Major League Baseball is the oldest professional sports league in the U.S., but as with most high-level professional sports, the wear and tear of an athlete’s body often lead to a relatively early retirement in their late 30s or early 40s for those who find success in the Bigs.
We scoured each major league roster to see who’s who among the oldest players – those tough guys who continue to suit up despite their “advanced” age, and how some are still making an impact on their team.
Withstanding the Test of Time
The oldest current player in Major League Baseball is none other than veteran pitcher Bartolo Colón, age 44. He’s currently playing in his 20th season in the Big Leagues, is a four-time All-Star, and won the American League Cy Young Award in 2005 with the Angels. He’s taken the mound for 10 MLB teams (he currently resides on the Twins’ roster) and was 42 when he became the oldest player to hit his first home run.
He’s followed by Ichiro Suzuki, who is currently playing for the Miami Marlins at age 43. While he’s playing in his 17th MLB season, he spent the first nine years of his professional career playing in his home country of Japan. He became a popular fixture in the Mariners’ outfield and has since played in two other clubs. In August 2016, he notched his 3,000th hit while a Marlin, making him the 30th member of the 3,000 club.
Atlanta Braves pitcher R.A. Dickey comes in third at age 42 and has found playing time on several teams during his 15-season tenure. Dickey earned an All-Star spot in 2012, as well as the National League Cy Young Award that same year playing for the Mets. The following season, he was awarded a Gold Glove in Toronto.
Koji Uehara, age 42, is No. 4 on our list. He made his Major League debut in 2009 at age 34 for the Baltimore Orioles (similar to Suzuki, he played professional ball in Japan before signing with an MLB team) and currently toes the slab for the Chicago Cubs. He was an All-Star for Boston in 2014 and has a career (MLB) ERA of 2.64.
Fernando Rodney (40) is No. 5 on our list and is also an MLB pitcher. Playing in Arizona in his 15th MLB season, Rodney is a three-time All-Star Select and was in the running for the 2012 AL Cy Young Award, coming in fifth.
Carlos Beltrán, age 40, is No. 6 and has a long line of career highlights and commendations, including Rookie of the Year (1999 with the Royals), a nine-time All-Star, a three-time Gold Glove, and a two-time Silver Slugger recipient. He’s played for seven teams and currently lines up for the Houston Astros.
During the 2017 MLB season, the two oldest All-Stars weren’t really all that “old,” as Justin Smoak, playing for the American League, was 30, and Max Scherzer, playing for the National League, was 33.
Justin Smoak was a high draft pick in 2008 (No. 11 overall) and spent his first stint in the majors in Texas, then found his way to Seattle for a five-season stop before heading north to the Toronto Blue Jays. His batting average is currently nudging .300, and he has an impressive 34 homers to date this season. As his stock continues to rise, he may continue to appear in the Midsummer Classic and notch yet another “oldest” designation in seasons to come.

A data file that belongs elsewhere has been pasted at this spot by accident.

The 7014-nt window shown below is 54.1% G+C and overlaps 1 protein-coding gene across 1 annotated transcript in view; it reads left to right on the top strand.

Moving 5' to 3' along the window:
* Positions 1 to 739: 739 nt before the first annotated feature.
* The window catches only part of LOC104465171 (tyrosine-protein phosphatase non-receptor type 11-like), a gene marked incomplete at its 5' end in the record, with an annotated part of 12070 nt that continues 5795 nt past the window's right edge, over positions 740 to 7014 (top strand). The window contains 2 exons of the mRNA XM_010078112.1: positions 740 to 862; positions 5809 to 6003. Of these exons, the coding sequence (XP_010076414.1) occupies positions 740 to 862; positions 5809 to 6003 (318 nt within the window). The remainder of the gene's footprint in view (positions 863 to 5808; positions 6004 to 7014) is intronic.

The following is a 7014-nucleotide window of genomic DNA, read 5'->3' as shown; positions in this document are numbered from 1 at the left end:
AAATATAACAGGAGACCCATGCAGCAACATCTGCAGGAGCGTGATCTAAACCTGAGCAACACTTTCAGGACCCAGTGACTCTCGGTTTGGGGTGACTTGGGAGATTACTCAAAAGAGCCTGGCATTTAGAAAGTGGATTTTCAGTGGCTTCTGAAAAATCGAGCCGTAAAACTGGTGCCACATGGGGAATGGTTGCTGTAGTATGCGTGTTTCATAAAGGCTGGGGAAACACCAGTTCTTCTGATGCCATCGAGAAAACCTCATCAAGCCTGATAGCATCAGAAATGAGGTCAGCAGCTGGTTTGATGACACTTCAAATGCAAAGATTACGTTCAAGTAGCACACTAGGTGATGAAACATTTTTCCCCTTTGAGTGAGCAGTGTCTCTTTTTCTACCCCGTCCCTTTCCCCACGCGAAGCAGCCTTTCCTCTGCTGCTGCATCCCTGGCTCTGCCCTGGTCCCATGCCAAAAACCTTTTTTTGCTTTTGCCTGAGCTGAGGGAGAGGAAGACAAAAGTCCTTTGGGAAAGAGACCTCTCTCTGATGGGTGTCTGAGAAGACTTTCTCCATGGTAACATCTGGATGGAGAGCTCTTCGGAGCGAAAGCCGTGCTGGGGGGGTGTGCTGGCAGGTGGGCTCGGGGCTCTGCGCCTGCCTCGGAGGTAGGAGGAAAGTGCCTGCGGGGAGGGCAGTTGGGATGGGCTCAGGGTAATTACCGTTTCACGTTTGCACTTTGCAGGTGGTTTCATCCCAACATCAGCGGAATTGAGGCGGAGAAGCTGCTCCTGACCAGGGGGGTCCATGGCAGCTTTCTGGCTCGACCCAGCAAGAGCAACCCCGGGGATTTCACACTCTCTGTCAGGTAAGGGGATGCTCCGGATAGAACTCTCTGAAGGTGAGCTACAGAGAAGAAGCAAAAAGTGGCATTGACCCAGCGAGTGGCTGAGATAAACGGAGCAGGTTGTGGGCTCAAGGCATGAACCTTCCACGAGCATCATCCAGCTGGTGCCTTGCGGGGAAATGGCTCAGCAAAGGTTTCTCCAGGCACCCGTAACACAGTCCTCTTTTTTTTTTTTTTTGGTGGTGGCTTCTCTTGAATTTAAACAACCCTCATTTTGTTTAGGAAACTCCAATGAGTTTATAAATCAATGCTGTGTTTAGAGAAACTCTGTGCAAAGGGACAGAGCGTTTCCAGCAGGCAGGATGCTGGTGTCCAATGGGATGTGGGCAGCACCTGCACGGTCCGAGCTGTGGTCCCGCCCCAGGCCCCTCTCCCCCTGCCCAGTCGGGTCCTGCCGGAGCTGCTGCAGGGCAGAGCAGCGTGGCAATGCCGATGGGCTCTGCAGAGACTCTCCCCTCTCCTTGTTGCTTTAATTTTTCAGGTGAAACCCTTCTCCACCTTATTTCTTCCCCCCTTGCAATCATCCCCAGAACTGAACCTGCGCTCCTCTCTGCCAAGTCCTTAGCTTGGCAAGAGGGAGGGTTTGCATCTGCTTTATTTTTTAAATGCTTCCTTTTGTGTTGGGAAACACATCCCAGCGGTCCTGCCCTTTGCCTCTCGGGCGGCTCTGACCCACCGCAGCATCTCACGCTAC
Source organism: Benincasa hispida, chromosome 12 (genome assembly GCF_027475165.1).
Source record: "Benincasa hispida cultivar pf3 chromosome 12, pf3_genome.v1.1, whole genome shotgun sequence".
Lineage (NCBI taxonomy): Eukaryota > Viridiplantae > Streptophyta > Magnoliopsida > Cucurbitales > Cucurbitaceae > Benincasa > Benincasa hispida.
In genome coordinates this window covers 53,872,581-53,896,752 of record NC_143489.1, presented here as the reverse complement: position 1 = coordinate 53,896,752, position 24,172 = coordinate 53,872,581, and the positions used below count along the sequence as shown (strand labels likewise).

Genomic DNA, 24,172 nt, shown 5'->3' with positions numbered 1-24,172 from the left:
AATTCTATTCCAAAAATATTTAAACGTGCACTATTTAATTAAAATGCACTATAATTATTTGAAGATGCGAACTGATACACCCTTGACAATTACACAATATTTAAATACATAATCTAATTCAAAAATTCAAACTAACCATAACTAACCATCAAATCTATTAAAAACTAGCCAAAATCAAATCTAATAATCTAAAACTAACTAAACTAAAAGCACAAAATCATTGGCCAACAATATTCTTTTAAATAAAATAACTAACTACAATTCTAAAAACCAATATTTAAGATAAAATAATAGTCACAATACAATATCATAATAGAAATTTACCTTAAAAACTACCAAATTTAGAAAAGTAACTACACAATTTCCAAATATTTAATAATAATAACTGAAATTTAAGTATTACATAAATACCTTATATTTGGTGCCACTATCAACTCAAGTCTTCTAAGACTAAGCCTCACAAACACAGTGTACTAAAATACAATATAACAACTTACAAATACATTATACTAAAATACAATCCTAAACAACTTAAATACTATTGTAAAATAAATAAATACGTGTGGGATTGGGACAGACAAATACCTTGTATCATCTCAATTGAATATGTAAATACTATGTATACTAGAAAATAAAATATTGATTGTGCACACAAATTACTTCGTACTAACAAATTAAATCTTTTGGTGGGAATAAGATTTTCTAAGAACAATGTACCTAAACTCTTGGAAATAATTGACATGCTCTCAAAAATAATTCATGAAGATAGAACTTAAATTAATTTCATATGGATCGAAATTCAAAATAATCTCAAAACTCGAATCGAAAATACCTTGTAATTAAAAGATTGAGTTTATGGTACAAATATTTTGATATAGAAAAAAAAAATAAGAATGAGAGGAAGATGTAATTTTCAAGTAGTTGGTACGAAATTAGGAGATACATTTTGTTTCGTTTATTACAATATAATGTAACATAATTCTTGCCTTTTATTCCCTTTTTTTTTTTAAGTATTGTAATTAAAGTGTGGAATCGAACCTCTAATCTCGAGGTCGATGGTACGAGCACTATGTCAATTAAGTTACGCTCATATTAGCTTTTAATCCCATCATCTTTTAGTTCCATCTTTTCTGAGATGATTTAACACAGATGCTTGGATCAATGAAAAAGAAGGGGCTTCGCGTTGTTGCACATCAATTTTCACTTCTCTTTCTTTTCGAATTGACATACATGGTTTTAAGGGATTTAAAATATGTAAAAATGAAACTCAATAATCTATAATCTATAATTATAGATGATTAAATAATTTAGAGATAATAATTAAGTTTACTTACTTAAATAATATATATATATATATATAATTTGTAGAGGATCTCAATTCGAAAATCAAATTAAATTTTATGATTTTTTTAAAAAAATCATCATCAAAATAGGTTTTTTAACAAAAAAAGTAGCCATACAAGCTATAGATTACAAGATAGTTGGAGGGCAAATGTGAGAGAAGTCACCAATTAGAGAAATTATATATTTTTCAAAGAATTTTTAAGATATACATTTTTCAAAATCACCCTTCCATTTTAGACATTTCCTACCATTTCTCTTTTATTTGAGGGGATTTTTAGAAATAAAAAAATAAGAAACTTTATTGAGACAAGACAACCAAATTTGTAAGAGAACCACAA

Max Scherzer was also a high draft pick – he was selected 11th overall in 2006 by the Arizona Diamondbacks. Scherzer, a righty pitcher, has played for several teams as well. After two seasons in Arizona, he headed to Detroit for five seasons before flying east to the Washington Nationals, where he remains today. He’s won the Cy Young Award twice – once in Detroit in 2013 and once in Washington in 2016. He’s also appeared in five consecutive All-Star contests, and barring injury, will likely continue to enjoy that honor for many more years.
The Oldest From Each Team
The Minnesota Twins, of course, have the oldest ballplayer on the roster (Bartolo Colón), while at the other end of the spectrum, the San Diego Padres have the youngest “oldest” player on their roster (Clayton Richard, who is only 33).
Some of the older guys have been highlighted above, but there are plenty of accolades sprinkled among the remaining list. Some of these fellas are household names, while others are flying a bit under the radar.
Victor Martínez, for example, is a 38-year-old slugger for the Detroit Tigers. This five-time All-Star and two-time Silver Slugger continues to mash balls, although his batting average may be a bit lower than he’s used to.
Albert Pujols, age 37 and the oldest player on the Angels roster, recently joined a very exclusive club – the 600 homer club – a feat so rare that only eight other players have accomplished this in MLB history.
Chase Utley, age 38 and the oldest player on the Dodgers roster, is a six-time All-Star, has a World Series ring from the 2008 Phillies, and has brought home four Silver Slugger awards.
Jose Reyes, age 34 and the oldest player on the Mets roster, has earned four All-Star appearances and a Silver Slugger award.
The teams toward the end of this list have younger rosters overall. The Padres, mentioned above, have the youngest team, with an average age of 26.9. The Tampa Bay Rays, whose oldest player is only 34, is also quite young, with an average age of 27.9, similar to the Red Sox and White Sox.
The Oldest With the Mostest
No matter which MLB team you root for, there is something to be said for a veteran presence in the clubhouse. The good news is that not only are these older guys still contributing to their teams but also you can find all the fan gear you’ve ever wanted at Fanatics.com.
The Top 10 Oldest Players in the MLB
- Bartolo Colon (44) Minnesota Twins
- Ichiro Suzuki (43) Miami Marlins
- R.A. Dickey (42) Atlanta Braves
- Koji Uehara (42) Chicago Cubs
- Fernando Rodney (40) Arizona Diamondbacks
- Carlos Beltran (40) Houston Astros
- Joaquin Benoit (40) Pittsburgh Pirates
- Jason Grilli (40) Texas Rangers
- Victor Martinez (38) Detriot Tigers
- Peter Moylan (38) Kansas City Royals